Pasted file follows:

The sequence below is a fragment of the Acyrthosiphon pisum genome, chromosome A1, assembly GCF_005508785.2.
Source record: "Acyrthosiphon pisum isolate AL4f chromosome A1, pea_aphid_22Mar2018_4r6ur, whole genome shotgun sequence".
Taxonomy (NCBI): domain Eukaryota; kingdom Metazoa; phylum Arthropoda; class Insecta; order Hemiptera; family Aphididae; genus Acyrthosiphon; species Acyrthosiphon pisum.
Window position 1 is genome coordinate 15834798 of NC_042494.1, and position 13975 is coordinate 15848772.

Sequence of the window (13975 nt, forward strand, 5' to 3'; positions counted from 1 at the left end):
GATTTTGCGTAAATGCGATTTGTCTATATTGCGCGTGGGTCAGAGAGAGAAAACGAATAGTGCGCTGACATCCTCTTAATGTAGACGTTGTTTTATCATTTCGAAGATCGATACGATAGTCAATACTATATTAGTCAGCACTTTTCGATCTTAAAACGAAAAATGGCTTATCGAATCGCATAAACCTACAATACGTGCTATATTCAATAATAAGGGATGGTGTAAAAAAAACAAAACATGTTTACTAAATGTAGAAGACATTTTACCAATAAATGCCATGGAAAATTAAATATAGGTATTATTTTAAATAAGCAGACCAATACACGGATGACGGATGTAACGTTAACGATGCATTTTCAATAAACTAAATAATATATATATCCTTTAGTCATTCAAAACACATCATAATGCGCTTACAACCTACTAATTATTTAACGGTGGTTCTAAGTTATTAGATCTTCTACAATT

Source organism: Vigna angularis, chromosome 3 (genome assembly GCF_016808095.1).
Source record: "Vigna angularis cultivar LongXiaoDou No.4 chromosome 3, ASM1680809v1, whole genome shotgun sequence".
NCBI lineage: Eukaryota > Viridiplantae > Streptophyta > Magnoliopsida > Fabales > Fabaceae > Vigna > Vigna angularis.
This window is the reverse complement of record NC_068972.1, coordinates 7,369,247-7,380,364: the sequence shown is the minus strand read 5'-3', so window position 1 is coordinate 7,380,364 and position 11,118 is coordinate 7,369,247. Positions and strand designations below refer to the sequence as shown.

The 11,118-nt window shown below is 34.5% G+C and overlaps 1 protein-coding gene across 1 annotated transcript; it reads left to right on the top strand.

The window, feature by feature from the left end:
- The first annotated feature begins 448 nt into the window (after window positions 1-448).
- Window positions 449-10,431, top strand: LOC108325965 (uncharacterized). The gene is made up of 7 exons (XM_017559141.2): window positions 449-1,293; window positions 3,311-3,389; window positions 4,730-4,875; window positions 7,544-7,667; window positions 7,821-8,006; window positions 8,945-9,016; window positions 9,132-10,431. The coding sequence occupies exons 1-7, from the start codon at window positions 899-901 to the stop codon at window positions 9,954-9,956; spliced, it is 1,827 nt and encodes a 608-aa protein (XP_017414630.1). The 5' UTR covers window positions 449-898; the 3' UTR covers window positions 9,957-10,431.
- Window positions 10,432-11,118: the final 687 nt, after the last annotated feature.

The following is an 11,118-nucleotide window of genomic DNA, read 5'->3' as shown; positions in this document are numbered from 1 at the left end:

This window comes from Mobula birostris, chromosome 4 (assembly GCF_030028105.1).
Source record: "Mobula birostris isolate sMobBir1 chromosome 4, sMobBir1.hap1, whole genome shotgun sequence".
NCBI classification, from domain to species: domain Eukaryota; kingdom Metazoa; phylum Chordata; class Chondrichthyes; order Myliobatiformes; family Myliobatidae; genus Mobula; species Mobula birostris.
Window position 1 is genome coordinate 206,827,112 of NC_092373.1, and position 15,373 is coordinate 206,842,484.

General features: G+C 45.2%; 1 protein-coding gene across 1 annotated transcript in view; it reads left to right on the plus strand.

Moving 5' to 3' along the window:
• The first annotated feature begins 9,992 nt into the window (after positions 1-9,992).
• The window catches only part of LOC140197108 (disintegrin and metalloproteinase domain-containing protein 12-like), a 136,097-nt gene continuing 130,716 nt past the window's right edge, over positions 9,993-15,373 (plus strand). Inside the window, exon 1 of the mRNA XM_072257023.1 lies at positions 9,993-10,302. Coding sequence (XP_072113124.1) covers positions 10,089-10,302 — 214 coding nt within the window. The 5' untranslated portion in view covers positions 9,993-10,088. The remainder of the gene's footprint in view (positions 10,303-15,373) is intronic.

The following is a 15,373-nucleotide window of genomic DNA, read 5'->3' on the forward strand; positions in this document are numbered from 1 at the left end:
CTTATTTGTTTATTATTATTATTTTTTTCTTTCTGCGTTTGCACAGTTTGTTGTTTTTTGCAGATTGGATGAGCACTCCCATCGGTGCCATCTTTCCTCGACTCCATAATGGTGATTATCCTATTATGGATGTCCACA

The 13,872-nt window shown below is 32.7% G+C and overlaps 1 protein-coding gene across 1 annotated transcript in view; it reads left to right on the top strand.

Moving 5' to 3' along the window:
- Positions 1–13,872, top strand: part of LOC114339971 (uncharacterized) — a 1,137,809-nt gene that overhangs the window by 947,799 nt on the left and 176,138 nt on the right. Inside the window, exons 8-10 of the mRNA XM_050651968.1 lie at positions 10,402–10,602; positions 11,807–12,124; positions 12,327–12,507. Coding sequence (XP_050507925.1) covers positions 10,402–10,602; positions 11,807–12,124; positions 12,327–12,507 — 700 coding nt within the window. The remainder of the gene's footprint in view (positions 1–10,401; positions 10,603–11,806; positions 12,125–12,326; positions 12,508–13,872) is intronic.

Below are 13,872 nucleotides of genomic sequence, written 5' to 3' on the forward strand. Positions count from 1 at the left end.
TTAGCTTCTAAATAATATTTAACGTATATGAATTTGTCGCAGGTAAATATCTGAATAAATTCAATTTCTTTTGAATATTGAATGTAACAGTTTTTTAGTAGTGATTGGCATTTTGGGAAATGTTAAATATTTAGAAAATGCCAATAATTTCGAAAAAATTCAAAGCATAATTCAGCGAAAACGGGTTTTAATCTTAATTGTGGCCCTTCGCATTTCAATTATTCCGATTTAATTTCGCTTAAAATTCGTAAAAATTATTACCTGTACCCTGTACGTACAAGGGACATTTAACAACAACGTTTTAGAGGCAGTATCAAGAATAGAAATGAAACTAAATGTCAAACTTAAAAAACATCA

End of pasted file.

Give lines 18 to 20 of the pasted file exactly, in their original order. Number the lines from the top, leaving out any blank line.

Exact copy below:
Source record: "Mobula birostris isolate sMobBir1 chromosome 4, sMobBir1.hap1, whole genome shotgun sequence".
NCBI classification, from domain to species: domain Eukaryota; kingdom Metazoa; phylum Chordata; class Chondrichthyes; order Myliobatiformes; family Myliobatidae; genus Mobula; species Mobula birostris.
Window position 1 is genome coordinate 206,827,112 of NC_092373.1, and position 15,373 is coordinate 206,842,484.